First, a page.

As 'Oumuamua (formerly known as C/2017 U1 (PANSTARRS)) recently barreled its way through our inner solar system we've been puzzling over its seemingly strange shape. This tumbling, probably interstellar visitor appears to have a highly elongated form, possibly stretching 180 meters with a width of only about 30 meters.

While it's tempting to muse on whether 'Oumuamua's odd proportions could be signaling that it's more than a chunk of rock ('look Ma! A spaceship!') the truth is that current astronomical data really only gives a range of dimensions, and this object could have a more ordinary 4:1 axial ratio. 

And our own solar system has many funky-looking asteroids of its own. They're awfully hard to take images of (being small and dark), but Earth-based planetary radar can build some pretty convincing maps of these bodies. Doppler delay radio maps allow planetary scientists to construct both 'images' and eventually 3D models of the better examples.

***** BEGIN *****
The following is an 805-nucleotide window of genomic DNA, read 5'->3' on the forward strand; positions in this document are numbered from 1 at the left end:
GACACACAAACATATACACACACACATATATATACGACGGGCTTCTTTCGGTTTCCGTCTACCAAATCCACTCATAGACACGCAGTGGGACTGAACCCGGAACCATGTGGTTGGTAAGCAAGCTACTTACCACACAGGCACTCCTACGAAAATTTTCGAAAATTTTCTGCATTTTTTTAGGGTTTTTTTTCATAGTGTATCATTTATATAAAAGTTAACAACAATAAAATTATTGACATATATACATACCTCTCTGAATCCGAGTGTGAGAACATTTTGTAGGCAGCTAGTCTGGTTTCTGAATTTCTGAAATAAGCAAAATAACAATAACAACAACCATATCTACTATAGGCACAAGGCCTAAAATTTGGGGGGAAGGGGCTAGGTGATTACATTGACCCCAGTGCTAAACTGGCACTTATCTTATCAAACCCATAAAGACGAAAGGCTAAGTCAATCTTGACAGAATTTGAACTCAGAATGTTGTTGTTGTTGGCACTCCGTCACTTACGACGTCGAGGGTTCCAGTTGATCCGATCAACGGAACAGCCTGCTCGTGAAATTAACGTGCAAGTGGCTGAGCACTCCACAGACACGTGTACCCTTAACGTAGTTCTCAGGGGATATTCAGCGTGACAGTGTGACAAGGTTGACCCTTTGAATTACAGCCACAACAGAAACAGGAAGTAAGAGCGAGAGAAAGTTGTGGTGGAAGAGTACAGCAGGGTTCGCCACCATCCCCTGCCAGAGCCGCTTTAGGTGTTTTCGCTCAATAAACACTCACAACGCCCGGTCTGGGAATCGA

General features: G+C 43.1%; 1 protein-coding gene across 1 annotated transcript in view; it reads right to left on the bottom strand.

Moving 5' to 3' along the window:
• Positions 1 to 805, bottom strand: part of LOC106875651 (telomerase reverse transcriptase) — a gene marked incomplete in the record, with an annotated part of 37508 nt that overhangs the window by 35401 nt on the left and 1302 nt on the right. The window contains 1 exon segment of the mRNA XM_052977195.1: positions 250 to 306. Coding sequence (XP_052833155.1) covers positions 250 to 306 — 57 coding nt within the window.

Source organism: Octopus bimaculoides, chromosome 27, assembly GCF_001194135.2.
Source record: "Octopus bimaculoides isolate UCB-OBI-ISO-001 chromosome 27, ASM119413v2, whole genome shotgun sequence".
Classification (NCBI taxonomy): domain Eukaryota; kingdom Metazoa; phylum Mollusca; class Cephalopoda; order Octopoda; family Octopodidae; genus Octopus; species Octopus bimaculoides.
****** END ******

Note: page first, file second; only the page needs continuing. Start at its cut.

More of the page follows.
For fun, here are some to ponder. For my money many of these look just as wacky as 'Oumuamua.

2 km long, and rotating in 11 days - it's a long potato. Credit: Arecibo, NASA and NSF
Contact binary asteroid 1999 JD6, a 2 km long double-lump. Credit: NASA, JPL-Caltech and GSSR
Asteroid 2017 BQ6 radar animation, 200 meters across, 6 hour rotation. Credit: NASA, JPL-Caltech and GSSR
Dogbone, 216 Kleopatra, about 150 km long, top-radar, middle & lower are models. Kleopatra even has 2 tiny moons of its own, not seen here. Credit: Arecibo and S. Ostro
Asteroid 2010 JL33, 1.8 km wide, with probable impact crater (the dent). Credit: NASA and JPL-Caltech
2011 UW158, timelapse, 300 meters across, dubbed the 'Trillion Dollar Asteroid' due to potential platinum content. Credit: Arecibo
2015 HM10, 80 meters across and very elongated. Credit: NASA, JPL-Caltech, NRAO, AUI and NSF